01 December 2002
Supreme Court to Take up Two
Indian Rights Cases
PHOENIX -- The U.S. Supreme Court will hear arguments Monday in two cases filed by Arizona tribes that could eventually force the Interior Department to take more responsibility in its role as a trustee over reservation lands and resources.
The cases, which will be heard back to back, could also potentially create a windfall for the tribes involved: $600 million in the case of the Navajos and $14 million in the case of the White Mountain Apache Tribe.
Both cases accuse the federal government of shirking its duties to the tribes.
The primary question before the court is whether the government has the same obligations -- and potential financial liabilities -- that other trustees have to act in the best interest of the trust, or if the government serves a more administrative role for the sovereign nations.
"There is a fear (among tribes) that the court might put some language in there that the government has a relaxed obligation," said Robert Anderson, a University of Washington professor specializing in Indian law.
Tribes worry that instead of holding the government to the same common-law standards required of other trustees, the government will be allowed to act under a "sort of close-enough-for-government-work standard," he said.
If the government must act like other trustees and can be held financially liable for failing to do so, other tribes might be encouraged to jump into the legal ring. The Hopis have already filed a lawsuit similar to the Navajo claim.
"Whether statutes or regulations governing Indian resources may subject the United States to suits for money damages is a question of recurring and fundamental importance," Solicitor General Theodore Olson said in a brief on the Navajo case.
In both cases, the Bush administration is asking the Supreme Court to reverse appellate court decisions holding the government financially liable. It argues the government can't be held financially responsible because Congress didn't specifically open itself to such financial claims.
A spokeswoman for the Justice Department declined to comment on the cases.
In the Navajo case, the appellate court found the federal government could be liable for up to $600 million in lost coal mining royalties because it didn't protect the tribe's interests.
The Navajos in 1984 had sought 20 percent of gross coal mine proceeds from Peabody Energy, a mining company it had been under contract with since 1964. When talks broke down, a regional Bureau of Indian Affairs official was asked to intervene and ruled the tribe should get 20 percent.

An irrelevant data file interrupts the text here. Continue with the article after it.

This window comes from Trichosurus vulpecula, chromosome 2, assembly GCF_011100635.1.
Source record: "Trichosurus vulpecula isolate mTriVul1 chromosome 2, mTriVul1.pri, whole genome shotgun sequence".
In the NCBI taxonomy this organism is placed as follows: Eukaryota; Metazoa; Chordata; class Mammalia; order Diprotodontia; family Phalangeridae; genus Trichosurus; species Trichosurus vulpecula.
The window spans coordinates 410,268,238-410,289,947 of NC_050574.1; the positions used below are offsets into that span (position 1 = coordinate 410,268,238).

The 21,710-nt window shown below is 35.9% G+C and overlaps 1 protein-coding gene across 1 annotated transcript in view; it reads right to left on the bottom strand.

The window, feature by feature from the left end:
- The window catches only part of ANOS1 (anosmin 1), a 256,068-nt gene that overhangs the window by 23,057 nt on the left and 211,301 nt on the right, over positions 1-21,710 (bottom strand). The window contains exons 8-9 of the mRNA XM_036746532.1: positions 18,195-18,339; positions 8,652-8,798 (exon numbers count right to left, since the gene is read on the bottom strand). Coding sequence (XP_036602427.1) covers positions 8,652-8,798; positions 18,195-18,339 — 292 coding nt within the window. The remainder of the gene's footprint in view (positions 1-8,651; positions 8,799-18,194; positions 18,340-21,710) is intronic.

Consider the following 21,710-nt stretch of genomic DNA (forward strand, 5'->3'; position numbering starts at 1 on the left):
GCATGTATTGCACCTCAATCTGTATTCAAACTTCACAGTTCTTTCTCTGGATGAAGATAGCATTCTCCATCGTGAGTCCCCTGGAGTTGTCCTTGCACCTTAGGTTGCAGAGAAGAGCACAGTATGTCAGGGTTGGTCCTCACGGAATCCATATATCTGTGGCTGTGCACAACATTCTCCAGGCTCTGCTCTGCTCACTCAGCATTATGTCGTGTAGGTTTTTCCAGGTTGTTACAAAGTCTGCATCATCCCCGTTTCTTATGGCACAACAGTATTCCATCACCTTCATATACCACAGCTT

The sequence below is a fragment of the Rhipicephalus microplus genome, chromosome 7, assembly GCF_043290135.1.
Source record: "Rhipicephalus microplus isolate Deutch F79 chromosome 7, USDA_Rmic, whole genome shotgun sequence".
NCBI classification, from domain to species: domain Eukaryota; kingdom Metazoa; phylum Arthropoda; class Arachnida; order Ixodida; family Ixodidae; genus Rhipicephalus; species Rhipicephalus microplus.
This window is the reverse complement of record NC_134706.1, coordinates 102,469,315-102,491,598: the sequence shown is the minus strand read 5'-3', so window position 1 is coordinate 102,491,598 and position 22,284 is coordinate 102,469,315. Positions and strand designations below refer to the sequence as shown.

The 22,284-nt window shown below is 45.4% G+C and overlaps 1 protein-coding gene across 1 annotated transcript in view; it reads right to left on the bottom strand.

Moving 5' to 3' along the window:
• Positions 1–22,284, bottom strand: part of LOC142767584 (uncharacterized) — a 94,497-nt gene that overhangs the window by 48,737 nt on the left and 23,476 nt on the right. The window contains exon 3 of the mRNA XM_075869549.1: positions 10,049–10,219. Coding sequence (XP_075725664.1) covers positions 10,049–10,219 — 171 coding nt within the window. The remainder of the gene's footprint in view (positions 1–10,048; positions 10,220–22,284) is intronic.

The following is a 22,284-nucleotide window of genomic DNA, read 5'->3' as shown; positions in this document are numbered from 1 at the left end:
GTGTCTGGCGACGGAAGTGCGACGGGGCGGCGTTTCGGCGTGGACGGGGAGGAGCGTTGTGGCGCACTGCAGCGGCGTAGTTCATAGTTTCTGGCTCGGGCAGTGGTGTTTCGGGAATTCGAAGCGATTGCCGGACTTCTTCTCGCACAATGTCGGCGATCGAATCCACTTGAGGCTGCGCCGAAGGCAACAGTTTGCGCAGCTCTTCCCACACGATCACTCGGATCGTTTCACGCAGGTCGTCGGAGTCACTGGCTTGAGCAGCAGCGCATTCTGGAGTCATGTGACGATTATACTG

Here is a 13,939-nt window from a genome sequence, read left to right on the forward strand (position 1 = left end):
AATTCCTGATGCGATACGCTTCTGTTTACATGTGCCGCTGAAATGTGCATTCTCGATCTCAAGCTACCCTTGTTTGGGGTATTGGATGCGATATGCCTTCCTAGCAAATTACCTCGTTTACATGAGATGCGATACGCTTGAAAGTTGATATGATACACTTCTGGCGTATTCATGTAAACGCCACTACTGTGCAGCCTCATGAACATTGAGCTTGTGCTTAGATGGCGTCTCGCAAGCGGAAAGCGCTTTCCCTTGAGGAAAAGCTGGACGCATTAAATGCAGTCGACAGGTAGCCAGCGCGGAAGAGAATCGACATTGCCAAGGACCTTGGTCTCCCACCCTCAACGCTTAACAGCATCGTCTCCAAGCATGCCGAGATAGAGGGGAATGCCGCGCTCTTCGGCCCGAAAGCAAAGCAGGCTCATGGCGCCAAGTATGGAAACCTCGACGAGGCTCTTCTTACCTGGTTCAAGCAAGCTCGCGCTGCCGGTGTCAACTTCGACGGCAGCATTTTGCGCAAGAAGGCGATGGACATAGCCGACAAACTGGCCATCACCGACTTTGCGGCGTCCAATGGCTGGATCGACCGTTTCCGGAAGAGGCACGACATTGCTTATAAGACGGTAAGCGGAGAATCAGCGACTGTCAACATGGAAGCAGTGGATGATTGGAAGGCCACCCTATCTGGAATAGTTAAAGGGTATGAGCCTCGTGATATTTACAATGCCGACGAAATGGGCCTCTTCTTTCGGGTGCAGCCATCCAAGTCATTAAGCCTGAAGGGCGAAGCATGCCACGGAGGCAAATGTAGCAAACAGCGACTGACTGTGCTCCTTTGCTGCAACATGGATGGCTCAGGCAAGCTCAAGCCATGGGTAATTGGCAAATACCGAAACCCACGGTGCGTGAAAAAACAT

Before the decision was made public, however, then-Secretary of Interior Donald Hodel met secretly with Stanley Hulett, a friend and Peabody lobbyist. Hodel then blocked the regional official's decision and the tribe eventually settled for 12.5 percent of gross proceeds. The tribe only learned about the meeting after it sued in 1993.
The loss of coal proceeds is a significant issue for the Navajos, who rely on coal royalties for about a third of the tribe's annual $95 million budget.
The issue has added urgency for the tribe because Navajo coal will eventually be depleted, possibly in less than a decade, said Ray Baldwin Louis, a spokesman for Navajo President Kelsey Begaye.
Peabody officials say the coal likely will last closer to 20 years.
"If the opinion is favorable to the Navajo Nation, it means that we can catch up with a lot of the projects that have been put on hold," Louis said.
The Navajo Nation occupies the nation's largest Indian reservation, sprawling across a chunk of Arizona, New Mexico and Utah. Many of the reservation's homes lack indoor plumbing or electricity, and Census figures show 40 percent of families live below the poverty level, compared with Arizona's nearly 10 percent.
The White Mountain Apache case involves significantly less money but remains important for the eastern Arizona tribe.
An appellate court ruled the federal government was responsible for repairs to a group of 30 historic Fort Apache buildings used for a BIA school. The government is seeking to have that decision overturned.
In 1999, the tribe estimated it would cost about $14 million to repair the buildings, some of which have been condemned after decades of neglect.
The tribe, which uses the less rundown buildings for a school, offices and a museum, wants to see the structures repaired.
The buildings -- which include a 130-year-old log cabin, clapboard sided homes and other structures -- "are falling down inside, totally decaying. One is inhabited by bats," said tribal spokeswoman Chadeen Palmer. "It didn't happen overnight."
The cases are:
United States v. Navajo Nation, 01-1375
United States v. White Mountain Apache Tribe, 01-1067
On the Net:
U.S. Supreme Court: http://www.supremecourtus.gov/
Interior Department: http://www.doi.gov/
Fort Apache Historic Park: http://www.wmonline.com/attract/ftapache.htm
Copyright 2002 Arizona Daily Sun
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